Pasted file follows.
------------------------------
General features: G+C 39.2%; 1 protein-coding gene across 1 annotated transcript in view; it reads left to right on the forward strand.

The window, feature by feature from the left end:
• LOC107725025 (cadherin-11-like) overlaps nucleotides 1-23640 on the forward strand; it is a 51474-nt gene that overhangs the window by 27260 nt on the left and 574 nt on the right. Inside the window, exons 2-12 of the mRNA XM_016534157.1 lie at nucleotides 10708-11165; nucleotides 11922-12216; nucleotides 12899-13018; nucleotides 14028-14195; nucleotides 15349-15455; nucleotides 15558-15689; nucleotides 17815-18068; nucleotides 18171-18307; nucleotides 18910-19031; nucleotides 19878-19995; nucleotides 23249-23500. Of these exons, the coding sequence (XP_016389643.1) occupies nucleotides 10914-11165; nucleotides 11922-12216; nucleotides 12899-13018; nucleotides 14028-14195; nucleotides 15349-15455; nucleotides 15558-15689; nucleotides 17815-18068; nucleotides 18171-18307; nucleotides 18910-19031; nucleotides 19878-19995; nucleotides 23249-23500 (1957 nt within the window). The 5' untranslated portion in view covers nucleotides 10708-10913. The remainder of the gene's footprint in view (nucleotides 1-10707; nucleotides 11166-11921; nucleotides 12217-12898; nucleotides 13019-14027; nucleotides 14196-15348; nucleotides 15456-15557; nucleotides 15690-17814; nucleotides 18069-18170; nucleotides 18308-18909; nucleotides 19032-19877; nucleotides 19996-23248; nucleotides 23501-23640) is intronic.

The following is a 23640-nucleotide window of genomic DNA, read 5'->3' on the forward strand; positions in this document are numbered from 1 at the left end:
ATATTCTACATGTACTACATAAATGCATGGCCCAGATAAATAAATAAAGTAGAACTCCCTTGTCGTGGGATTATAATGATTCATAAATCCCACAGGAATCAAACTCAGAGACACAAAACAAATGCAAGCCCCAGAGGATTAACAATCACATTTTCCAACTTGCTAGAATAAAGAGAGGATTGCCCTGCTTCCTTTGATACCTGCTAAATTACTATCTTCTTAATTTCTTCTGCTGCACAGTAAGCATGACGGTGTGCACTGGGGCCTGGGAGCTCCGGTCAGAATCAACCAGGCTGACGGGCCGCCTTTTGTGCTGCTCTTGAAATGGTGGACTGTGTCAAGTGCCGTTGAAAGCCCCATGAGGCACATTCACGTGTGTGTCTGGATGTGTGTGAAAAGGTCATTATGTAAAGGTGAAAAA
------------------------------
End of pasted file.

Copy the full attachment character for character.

General features: G+C 39.2%; 1 protein-coding gene across 1 annotated transcript in view; it reads left to right on the forward strand.

The window, feature by feature from the left end:
• LOC107725025 (cadherin-11-like) overlaps nucleotides 1-23640 on the forward strand; it is a 51474-nt gene that overhangs the window by 27260 nt on the left and 574 nt on the right. Inside the window, exons 2-12 of the mRNA XM_016534157.1 lie at nucleotides 10708-11165; nucleotides 11922-12216; nucleotides 12899-13018; nucleotides 14028-14195; nucleotides 15349-15455; nucleotides 15558-15689; nucleotides 17815-18068; nucleotides 18171-18307; nucleotides 18910-19031; nucleotides 19878-19995; nucleotides 23249-23500. Of these exons, the coding sequence (XP_016389643.1) occupies nucleotides 10914-11165; nucleotides 11922-12216; nucleotides 12899-13018; nucleotides 14028-14195; nucleotides 15349-15455; nucleotides 15558-15689; nucleotides 17815-18068; nucleotides 18171-18307; nucleotides 18910-19031; nucleotides 19878-19995; nucleotides 23249-23500 (1957 nt within the window). The 5' untranslated portion in view covers nucleotides 10708-10913. The remainder of the gene's footprint in view (nucleotides 1-10707; nucleotides 11166-11921; nucleotides 12217-12898; nucleotides 13019-14027; nucleotides 14196-15348; nucleotides 15456-15557; nucleotides 15690-17814; nucleotides 18069-18170; nucleotides 18308-18909; nucleotides 19032-19877; nucleotides 19996-23248; nucleotides 23501-23640) is intronic.

The following is a 23640-nucleotide window of genomic DNA, read 5'->3' on the forward strand; positions in this document are numbered from 1 at the left end:
ATATTCTACATGTACTACATAAATGCATGGCCCAGATAAATAAATAAAGTAGAACTCCCTTGTCGTGGGATTATAATGATTCATAAATCCCACAGGAATCAAACTCAGAGACACAAAACAAATGCAAGCCCCAGAGGATTAACAATCACATTTTCCAACTTGCTAGAATAAAGAGAGGATTGCCCTGCTTCCTTTGATACCTGCTAAATTACTATCTTCTTAATTTCTTCTGCTGCACAGTAAGCATGACGGTGTGCACTGGGGCCTGGGAGCTCCGGTCAGAATCAACCAGGCTGACGGGCCGCCTTTTGTGCTGCTCTTGAAATGGTGGACTGTGTCAAGTGCCGTTGAAAGCCCCATGAGGCACATTCACGTGTGTGTCTGGATGTGTGTGAAAAGGTCATTATGTAAAGGTGAAAAA